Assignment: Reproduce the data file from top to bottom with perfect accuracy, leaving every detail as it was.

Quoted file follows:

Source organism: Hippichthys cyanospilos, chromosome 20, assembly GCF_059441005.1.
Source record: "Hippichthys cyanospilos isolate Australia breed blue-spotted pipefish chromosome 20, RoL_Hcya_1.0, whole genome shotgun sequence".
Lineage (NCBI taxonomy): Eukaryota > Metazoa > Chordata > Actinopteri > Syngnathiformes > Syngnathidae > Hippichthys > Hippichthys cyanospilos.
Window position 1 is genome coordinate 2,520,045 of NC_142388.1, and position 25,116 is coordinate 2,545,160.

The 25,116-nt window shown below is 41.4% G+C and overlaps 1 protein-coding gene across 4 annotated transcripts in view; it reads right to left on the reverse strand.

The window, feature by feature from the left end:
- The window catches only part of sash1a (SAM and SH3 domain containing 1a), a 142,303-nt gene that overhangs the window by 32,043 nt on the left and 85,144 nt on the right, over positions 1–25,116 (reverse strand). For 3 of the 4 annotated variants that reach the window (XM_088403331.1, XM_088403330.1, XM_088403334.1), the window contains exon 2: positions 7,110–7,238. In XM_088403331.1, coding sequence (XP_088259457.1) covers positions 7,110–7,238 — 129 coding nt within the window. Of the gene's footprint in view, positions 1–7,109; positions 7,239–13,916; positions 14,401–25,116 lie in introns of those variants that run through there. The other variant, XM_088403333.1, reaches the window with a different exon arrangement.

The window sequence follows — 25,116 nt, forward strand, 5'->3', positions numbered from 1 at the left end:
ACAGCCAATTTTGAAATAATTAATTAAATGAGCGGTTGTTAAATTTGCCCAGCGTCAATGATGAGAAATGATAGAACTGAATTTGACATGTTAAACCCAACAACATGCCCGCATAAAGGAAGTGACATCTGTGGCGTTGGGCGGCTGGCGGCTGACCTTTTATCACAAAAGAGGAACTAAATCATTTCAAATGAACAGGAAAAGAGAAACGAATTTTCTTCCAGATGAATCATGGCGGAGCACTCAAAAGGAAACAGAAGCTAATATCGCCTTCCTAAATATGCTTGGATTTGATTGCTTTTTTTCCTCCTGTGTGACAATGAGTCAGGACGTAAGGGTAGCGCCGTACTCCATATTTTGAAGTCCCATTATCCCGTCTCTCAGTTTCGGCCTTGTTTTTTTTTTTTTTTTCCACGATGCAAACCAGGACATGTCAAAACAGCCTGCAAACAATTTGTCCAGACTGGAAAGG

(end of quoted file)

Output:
Source organism: Hippichthys cyanospilos, chromosome 20, assembly GCF_059441005.1.
Source record: "Hippichthys cyanospilos isolate Australia breed blue-spotted pipefish chromosome 20, RoL_Hcya_1.0, whole genome shotgun sequence".
Lineage (NCBI taxonomy): Eukaryota > Metazoa > Chordata > Actinopteri > Syngnathiformes > Syngnathidae > Hippichthys > Hippichthys cyanospilos.
Window position 1 is genome coordinate 2,520,045 of NC_142388.1, and position 25,116 is coordinate 2,545,160.

The 25,116-nt window shown below is 41.4% G+C and overlaps 1 protein-coding gene across 4 annotated transcripts in view; it reads right to left on the reverse strand.

The window, feature by feature from the left end:
- The window catches only part of sash1a (SAM and SH3 domain containing 1a), a 142,303-nt gene that overhangs the window by 32,043 nt on the left and 85,144 nt on the right, over positions 1–25,116 (reverse strand). For 3 of the 4 annotated variants that reach the window (XM_088403331.1, XM_088403330.1, XM_088403334.1), the window contains exon 2: positions 7,110–7,238. In XM_088403331.1, coding sequence (XP_088259457.1) covers positions 7,110–7,238 — 129 coding nt within the window. Of the gene's footprint in view, positions 1–7,109; positions 7,239–13,916; positions 14,401–25,116 lie in introns of those variants that run through there. The other variant, XM_088403333.1, reaches the window with a different exon arrangement.

The window sequence follows — 25,116 nt, forward strand, 5'->3', positions numbered from 1 at the left end:
ACAGCCAATTTTGAAATAATTAATTAAATGAGCGGTTGTTAAATTTGCCCAGCGTCAATGATGAGAAATGATAGAACTGAATTTGACATGTTAAACCCAACAACATGCCCGCATAAAGGAAGTGACATCTGTGGCGTTGGGCGGCTGGCGGCTGACCTTTTATCACAAAAGAGGAACTAAATCATTTCAAATGAACAGGAAAAGAGAAACGAATTTTCTTCCAGATGAATCATGGCGGAGCACTCAAAAGGAAACAGAAGCTAATATCGCCTTCCTAAATATGCTTGGATTTGATTGCTTTTTTTCCTCCTGTGTGACAATGAGTCAGGACGTAAGGGTAGCGCCGTACTCCATATTTTGAAGTCCCATTATCCCGTCTCTCAGTTTCGGCCTTGTTTTTTTTTTTTTTTTCCACGATGCAAACCAGGACATGTCAAAACAGCCTGCAAACAATTTGTCCAGACTGGAAAGG